No, instead of watching a few minutes of the History Channel before covering his face in ink and head-butting a storyboard, this idiot decided to cobble together shoddy re-enactments of things that never happened, as some kind of threadbare excuse to grease up some stuntmen and play-fight in front of a film camera for a few days.
But the most glaring example of the directors lack of a library card is his casting of the main antagonist – Parmenion. In real life this guy was Macedonian (clue’s in the name), but when it came time to cast this character he settled on James Hong, who isn’t Macedonian (clue’s also in the name.)
So, even though he does pick a very specific historical event to make a film out of, at no point did he obtain the knowledge to portray this event with any kind of accuracy, which he emphasised as forcibly as possible by making the fucking thing twice.
He even made sure to tell anyone who watched his films to go and fuck themselves by casting James Hong as exactly the same character…IN BOTH FILMS!
Take one last example as proof of how dedicated Nick Rotundo is to historical revisionism, if there’s really any need.
In Mortal Conquest, modern day Alexander The Great is a (no shit) Buddhist, who occasionally hallucinates and prays to someone called ‘Master Lee’, whose ghostly figure appears out of statues of Buddha.
It’s utterly insane enough as it is, but have a guess who they got to play Master Lee?
You can only imagine the clusterfuck-galaxy of plot holes this creates, none of which are even remotely resolved.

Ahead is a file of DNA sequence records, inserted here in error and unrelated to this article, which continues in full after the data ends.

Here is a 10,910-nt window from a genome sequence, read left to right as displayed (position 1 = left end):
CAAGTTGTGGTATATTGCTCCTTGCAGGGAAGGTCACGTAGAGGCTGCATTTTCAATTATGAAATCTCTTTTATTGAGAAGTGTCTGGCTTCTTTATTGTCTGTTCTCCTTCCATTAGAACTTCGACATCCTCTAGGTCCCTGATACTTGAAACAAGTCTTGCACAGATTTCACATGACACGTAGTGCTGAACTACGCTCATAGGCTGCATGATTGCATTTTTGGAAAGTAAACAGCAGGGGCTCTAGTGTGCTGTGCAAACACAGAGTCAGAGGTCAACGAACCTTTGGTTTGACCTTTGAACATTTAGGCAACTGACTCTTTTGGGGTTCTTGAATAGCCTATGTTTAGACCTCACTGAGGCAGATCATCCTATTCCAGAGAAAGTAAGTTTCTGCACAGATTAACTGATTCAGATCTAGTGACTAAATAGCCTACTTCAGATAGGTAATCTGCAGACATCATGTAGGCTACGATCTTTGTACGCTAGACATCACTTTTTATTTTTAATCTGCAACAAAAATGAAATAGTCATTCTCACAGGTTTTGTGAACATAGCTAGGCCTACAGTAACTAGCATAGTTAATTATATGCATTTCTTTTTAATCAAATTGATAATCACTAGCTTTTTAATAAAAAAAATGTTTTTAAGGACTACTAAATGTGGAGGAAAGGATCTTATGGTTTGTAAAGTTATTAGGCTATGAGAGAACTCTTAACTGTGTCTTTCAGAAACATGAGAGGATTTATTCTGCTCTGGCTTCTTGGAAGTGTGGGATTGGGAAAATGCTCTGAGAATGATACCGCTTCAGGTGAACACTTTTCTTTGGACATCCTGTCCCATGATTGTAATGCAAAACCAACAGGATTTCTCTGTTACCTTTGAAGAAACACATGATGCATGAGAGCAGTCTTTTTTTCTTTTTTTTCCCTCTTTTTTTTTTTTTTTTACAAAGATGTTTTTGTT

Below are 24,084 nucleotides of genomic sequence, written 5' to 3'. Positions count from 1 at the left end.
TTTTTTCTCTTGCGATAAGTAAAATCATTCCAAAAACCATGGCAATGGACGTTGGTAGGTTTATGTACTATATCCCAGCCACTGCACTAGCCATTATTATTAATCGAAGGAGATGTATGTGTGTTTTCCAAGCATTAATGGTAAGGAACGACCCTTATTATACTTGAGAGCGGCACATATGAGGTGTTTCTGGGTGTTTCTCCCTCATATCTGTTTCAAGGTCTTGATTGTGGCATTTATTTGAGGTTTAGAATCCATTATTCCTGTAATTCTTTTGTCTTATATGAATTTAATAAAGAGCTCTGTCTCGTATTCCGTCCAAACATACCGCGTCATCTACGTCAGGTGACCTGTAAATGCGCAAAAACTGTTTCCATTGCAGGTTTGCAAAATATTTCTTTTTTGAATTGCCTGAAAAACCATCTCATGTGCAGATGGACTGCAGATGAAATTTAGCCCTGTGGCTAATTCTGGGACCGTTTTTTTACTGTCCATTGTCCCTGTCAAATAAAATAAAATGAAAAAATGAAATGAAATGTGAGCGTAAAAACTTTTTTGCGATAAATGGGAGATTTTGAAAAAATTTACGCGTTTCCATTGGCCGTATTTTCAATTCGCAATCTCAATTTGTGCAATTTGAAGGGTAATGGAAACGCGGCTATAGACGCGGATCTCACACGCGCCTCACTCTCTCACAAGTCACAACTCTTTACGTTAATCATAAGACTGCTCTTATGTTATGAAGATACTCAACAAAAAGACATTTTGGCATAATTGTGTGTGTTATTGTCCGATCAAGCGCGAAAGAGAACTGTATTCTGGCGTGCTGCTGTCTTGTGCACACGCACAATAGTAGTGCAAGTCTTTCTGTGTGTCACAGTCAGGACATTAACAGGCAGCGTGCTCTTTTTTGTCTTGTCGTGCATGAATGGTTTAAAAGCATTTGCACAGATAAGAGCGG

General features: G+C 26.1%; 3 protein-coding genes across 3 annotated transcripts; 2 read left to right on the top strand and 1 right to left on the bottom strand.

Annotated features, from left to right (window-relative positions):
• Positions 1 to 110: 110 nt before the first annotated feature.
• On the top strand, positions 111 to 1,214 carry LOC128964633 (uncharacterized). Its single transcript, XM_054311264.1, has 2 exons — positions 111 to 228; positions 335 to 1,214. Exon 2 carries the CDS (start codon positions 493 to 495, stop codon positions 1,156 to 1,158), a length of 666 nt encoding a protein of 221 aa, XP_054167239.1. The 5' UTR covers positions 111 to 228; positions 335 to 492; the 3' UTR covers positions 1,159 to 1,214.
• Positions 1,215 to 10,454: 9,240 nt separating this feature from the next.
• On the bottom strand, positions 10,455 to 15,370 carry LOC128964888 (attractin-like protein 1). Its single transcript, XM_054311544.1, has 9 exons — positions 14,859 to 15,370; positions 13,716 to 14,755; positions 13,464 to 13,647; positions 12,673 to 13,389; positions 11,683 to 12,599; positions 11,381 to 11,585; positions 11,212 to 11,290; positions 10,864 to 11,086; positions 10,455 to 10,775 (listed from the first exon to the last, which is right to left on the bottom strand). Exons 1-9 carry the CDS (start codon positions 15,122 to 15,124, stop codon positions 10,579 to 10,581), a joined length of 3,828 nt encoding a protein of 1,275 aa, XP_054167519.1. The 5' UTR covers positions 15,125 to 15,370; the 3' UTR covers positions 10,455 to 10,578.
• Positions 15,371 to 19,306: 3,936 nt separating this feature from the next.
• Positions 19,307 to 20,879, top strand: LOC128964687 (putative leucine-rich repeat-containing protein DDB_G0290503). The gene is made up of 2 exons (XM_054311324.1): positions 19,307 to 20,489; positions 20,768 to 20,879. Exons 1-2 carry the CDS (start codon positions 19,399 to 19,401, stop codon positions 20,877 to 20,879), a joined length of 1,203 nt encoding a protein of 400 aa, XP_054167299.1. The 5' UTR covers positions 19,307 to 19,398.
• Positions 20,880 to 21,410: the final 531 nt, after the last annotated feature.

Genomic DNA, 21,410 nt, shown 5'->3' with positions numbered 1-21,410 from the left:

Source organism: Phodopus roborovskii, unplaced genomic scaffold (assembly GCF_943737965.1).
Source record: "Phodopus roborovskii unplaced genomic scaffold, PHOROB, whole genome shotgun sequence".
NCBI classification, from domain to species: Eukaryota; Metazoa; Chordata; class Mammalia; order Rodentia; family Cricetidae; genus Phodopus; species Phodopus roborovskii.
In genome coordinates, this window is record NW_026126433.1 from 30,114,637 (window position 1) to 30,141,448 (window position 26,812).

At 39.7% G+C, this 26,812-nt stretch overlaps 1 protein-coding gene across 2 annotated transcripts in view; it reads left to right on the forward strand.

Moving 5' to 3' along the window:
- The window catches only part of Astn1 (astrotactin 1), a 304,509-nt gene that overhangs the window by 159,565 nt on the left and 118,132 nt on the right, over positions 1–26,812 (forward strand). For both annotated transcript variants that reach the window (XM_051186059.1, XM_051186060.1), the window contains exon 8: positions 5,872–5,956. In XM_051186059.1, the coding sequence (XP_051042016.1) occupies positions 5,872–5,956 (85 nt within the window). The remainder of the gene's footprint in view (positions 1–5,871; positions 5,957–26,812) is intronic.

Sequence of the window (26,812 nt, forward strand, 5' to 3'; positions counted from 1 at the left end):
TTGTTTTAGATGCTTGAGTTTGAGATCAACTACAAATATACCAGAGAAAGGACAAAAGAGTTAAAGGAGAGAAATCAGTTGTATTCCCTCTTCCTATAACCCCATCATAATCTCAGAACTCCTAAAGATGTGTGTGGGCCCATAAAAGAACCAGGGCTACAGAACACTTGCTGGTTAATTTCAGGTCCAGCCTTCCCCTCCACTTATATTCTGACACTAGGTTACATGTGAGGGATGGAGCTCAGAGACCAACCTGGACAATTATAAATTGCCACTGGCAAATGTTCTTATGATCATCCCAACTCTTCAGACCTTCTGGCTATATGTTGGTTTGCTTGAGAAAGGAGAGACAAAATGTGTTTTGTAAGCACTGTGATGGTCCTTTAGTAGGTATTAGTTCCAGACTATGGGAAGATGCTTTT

So yeah, this is the level of confused gibberish we are dealing with here.
I’d say that these two films have made it fairly obvious that Dr Rotundo struggled immensely with his subject matter when creating these abominations (not to mention keeping his hand steady as he carved up my hypothalamus.)
You, Director, shouldn’t.
Next time at least consult a Ladybird book of historical figures before venturing off to make films about things you don’t understand.
Honestly, I’ll lend you mine.
But you know what?
I’m still going to recommend both of these films. Primarily because there is more than enough laughable nonsense to make them worthwhile, but also because I need someone to confirm for me that I didn’t just fucking-well imagine all of this.
Especially given how I had a (no shit) dream about a sword after I saw them, so I have my doubts.
It’s possible I may need help (or am Alexander The Great.)
So yes, if you happen to see both of these films, please drop me a line and convince me that it’s Nick Rotundo that has gone completely insane and not me.
Edit: It was only after I had this review completed that I had it patiently explained to me that I was wrong. This film was not made twice.
It was made three times…
…which is fine. I wasn’t using 98% of my brain anyway.